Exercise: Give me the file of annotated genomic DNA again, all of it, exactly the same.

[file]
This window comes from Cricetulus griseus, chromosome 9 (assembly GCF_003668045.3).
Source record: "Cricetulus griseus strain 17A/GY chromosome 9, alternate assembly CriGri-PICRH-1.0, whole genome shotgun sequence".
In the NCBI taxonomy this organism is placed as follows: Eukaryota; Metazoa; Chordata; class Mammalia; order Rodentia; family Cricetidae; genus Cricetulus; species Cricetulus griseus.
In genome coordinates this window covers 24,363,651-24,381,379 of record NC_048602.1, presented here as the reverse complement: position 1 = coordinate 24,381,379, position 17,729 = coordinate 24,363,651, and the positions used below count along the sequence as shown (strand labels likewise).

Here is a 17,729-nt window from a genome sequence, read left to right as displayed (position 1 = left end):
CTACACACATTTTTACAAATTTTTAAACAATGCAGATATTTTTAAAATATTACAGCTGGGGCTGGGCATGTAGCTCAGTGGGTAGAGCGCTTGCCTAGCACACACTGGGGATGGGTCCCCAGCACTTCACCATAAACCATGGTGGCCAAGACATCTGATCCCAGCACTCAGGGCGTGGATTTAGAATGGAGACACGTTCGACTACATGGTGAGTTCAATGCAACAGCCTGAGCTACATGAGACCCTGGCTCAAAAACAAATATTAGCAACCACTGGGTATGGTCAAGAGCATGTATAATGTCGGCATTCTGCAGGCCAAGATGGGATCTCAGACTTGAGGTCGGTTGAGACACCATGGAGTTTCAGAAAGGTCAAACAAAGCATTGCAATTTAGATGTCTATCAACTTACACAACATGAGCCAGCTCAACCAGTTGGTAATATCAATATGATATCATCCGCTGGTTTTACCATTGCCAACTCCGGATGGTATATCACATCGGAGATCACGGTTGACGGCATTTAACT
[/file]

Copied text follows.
This window comes from Cricetulus griseus, chromosome 9 (assembly GCF_003668045.3).
Source record: "Cricetulus griseus strain 17A/GY chromosome 9, alternate assembly CriGri-PICRH-1.0, whole genome shotgun sequence".
In the NCBI taxonomy this organism is placed as follows: Eukaryota; Metazoa; Chordata; class Mammalia; order Rodentia; family Cricetidae; genus Cricetulus; species Cricetulus griseus.
In genome coordinates this window covers 24,363,651-24,381,379 of record NC_048602.1, presented here as the reverse complement: position 1 = coordinate 24,381,379, position 17,729 = coordinate 24,363,651, and the positions used below count along the sequence as shown (strand labels likewise).

Here is a 17,729-nt window from a genome sequence, read left to right as displayed (position 1 = left end):
CTACACACATTTTTACAAATTTTTAAACAATGCAGATATTTTTAAAATATTACAGCTGGGGCTGGGCATGTAGCTCAGTGGGTAGAGCGCTTGCCTAGCACACACTGGGGATGGGTCCCCAGCACTTCACCATAAACCATGGTGGCCAAGACATCTGATCCCAGCACTCAGGGCGTGGATTTAGAATGGAGACACGTTCGACTACATGGTGAGTTCAATGCAACAGCCTGAGCTACATGAGACCCTGGCTCAAAAACAAATATTAGCAACCACTGGGTATGGTCAAGAGCATGTATAATGTCGGCATTCTGCAGGCCAAGATGGGATCTCAGACTTGAGGTCGGTTGAGACACCATGGAGTTTCAGAAAGGTCAAACAAAGCATTGCAATTTAGATGTCTATCAACTTACACAACATGAGCCAGCTCAACCAGTTGGTAATATCAATATGATATCATCCGCTGGTTTTACCATTGCCAACTCCGGATGGTATATCACATCGGAGATCACGGTTGACGGCATTTAACT